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LOS ANGELES (AP) — They stand within feet of speeding locomotives, climb signal poles to photograph passing trains and try to befriend conductors and engineers.
Passionate train buffs call themselves railfans, but they are derisively known as "foamers" by critics who say the hobbyists foam at the mouth at the sight of a train while reveling in the minutiae of engine types, timetables and whistle sounds.
Most rail companies have long regarded them as nuisances and now railfans fear their access may be further limited with news that a Metrolink engineer was exchanging text messages with young rail buffs before running a red light and plowing into a freight, killing 25.
"After this there'll be questions as to what the relationship should be between railfans and employees," said Jim Wrinn, editor of Trains magazine, who estimates there are several hundred thousand train fans across the country.
Fascination with trains is a worldwide phenomenon that dates back to the original iron horses that helped create the Industrial Revolution. In the U.S., the railroad has captivated the public imagination long before the first steam engines stampeded across the Great Plains, bringing settlers to the West.
Train fans today have clubs, Web sites and magazines. They listen to railroad frequencies on scanners, take train watching picnics and organize trips by rail. They memorize schedules, film trains in motion and even don rail-related garb.
"Trains are massive, huge, loud, powerful," said Todd Clark of Canyon Country, who streams rail video on his Web site trainorders.com. "It's kind of neat to watch these beasts in operation."
John Almeida, of the Philadelphia chapter of the National Railway Historical Society, is a typical railfan. He sets up five video cameras at different angles along a stretch of railroad near his house and posts online movies of trains zooming by at 110 mph.
Their pastime, however, has come under increasing scrutiny in the wake of 9/11 security concerns. Buffs are now often questioned about why they're taking photos and watching trains.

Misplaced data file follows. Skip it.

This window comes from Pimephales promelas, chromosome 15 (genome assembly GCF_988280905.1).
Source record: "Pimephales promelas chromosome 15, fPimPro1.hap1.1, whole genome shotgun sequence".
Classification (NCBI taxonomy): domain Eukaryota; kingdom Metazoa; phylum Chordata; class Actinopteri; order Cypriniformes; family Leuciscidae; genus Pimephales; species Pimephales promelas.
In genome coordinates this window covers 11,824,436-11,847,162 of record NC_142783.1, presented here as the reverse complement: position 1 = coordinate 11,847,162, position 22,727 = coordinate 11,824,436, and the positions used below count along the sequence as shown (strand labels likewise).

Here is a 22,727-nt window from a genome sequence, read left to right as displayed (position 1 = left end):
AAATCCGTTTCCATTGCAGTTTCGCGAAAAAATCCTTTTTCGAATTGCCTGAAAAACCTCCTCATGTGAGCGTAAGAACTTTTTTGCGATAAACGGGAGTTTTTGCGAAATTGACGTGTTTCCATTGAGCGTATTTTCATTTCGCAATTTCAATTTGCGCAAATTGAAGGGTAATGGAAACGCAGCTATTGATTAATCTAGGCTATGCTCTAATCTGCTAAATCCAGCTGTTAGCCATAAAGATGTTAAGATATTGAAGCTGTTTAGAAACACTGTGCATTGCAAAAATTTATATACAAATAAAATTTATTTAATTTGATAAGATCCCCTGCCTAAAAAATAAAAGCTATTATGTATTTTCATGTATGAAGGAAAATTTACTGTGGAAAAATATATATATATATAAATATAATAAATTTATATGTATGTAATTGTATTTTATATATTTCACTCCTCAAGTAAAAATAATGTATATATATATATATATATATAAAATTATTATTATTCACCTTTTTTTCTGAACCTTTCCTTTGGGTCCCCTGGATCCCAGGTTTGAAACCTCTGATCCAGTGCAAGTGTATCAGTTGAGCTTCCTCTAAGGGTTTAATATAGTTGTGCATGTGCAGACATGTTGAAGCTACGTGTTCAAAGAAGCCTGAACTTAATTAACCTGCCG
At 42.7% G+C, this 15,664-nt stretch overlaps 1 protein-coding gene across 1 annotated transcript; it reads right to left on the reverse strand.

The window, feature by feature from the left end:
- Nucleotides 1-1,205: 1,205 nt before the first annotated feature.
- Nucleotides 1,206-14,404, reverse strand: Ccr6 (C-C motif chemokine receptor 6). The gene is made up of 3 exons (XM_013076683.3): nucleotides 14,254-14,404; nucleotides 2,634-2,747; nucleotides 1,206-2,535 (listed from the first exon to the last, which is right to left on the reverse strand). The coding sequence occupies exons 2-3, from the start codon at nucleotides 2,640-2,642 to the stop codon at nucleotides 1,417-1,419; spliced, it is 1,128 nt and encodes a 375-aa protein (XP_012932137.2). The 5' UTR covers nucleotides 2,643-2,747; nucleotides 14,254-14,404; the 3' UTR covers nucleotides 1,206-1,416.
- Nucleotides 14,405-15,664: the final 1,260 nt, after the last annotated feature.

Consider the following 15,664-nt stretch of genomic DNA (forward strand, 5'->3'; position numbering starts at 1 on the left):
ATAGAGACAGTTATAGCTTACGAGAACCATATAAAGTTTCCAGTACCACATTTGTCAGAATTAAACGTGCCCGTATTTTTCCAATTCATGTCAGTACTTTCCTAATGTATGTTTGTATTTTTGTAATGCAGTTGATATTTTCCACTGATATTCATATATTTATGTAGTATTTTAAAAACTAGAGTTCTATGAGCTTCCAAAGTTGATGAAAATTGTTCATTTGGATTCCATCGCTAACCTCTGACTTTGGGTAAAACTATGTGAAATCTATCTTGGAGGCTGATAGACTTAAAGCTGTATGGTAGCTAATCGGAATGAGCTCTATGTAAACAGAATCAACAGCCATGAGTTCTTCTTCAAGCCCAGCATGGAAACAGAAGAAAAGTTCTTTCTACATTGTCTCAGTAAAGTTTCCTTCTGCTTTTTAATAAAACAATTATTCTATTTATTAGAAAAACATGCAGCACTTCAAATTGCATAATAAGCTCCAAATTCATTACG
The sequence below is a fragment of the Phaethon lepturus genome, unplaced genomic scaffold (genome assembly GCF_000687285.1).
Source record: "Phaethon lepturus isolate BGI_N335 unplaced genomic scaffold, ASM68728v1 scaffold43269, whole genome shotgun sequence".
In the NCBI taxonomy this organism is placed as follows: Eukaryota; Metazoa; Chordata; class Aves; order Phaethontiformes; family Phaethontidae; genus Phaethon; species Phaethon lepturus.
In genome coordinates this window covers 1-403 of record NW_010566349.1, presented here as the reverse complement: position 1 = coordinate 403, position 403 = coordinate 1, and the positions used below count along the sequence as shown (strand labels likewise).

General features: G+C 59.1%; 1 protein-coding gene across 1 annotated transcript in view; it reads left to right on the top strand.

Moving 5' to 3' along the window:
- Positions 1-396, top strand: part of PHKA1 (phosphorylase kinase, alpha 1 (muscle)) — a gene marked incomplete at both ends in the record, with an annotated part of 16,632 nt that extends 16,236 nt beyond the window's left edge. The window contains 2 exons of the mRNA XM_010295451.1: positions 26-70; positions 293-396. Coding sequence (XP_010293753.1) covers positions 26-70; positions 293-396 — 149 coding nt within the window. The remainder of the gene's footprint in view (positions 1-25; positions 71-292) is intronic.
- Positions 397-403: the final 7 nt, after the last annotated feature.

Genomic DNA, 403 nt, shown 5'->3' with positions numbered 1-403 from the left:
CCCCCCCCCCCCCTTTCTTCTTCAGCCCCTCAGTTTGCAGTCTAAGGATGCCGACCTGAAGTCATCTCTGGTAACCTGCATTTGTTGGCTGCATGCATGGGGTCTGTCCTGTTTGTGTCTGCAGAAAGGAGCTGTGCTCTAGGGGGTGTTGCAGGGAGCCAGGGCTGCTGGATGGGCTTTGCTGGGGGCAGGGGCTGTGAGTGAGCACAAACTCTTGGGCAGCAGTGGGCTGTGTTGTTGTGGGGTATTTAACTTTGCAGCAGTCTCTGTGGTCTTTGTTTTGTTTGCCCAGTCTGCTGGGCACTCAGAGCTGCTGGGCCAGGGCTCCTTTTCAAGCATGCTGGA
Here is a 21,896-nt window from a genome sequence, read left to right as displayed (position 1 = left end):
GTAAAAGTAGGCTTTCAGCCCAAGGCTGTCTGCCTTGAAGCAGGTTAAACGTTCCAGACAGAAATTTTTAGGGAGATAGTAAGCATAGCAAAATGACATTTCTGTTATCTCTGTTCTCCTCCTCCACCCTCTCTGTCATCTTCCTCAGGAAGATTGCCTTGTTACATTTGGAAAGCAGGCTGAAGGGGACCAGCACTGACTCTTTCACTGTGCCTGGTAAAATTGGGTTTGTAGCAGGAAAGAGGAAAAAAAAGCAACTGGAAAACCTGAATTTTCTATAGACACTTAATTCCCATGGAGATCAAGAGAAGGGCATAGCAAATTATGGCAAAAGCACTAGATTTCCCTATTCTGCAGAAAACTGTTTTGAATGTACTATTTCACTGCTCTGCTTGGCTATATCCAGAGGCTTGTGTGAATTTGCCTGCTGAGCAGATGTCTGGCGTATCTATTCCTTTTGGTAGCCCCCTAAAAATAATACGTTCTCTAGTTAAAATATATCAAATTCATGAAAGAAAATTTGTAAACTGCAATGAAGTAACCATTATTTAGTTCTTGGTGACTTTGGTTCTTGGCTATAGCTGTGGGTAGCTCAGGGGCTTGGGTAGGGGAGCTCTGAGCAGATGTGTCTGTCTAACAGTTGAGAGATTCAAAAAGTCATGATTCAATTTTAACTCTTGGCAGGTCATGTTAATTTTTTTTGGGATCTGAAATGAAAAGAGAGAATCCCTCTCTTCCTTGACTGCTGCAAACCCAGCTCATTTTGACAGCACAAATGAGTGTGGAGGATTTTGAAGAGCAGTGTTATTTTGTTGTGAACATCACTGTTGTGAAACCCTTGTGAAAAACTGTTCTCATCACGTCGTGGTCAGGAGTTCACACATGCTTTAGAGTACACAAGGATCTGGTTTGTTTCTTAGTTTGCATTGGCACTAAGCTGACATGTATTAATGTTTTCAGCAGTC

"It's been a lot tougher," said Russ Johnson, a Stockton railfan who's studying to be a brakeman — not for a job, just for his hobby. "People get hassled even if they're on public property, not even railroad property."
Rail companies say they vigorously prosecute trespassers, railfans or not.
"We feel fortunate that people have such passion and enthusiasm for our industry," said Gary Fease, spokesman for Jacksonville, Fla.-based railroad CSX. "But anyone trespassing on our property is putting themselves in great physical danger."
Some companies have embraced fans in limited ways, using their photos in corporate calendars, taking reports on derailments or cars on the tracks and even enlisting them as unofficial security patrols.
Burlington Northern Santa Fe launched a Citizens for Rail Security program two years ago, a sort of neighborhood watch in which railfans, who know the tracks as well as employees, report anomalies such as damaged equipment or suspicious persons.
"They would write to us unsolicited with their concerns," said BNSF spokeswoman Lena Kent. "So we reached out to them."
About 8,000 people have joined the program, which does not provide special access, but recognizes their contributions. So far, the company has termed it a success, Kent said, although she could not provide any specific results.
With the Metrolink disaster, which apparently followed a string of text messages engineer Robert Sanchez exchanged with teen train buffs, railfans now wonder if friendships they've struck up with railroad employees could also be in jeopardy.
"Railroad employees may not be as friendly to railfans," said Mike Huggins, a Phoenix railfan. "Crews may report more suspicious activity about us."
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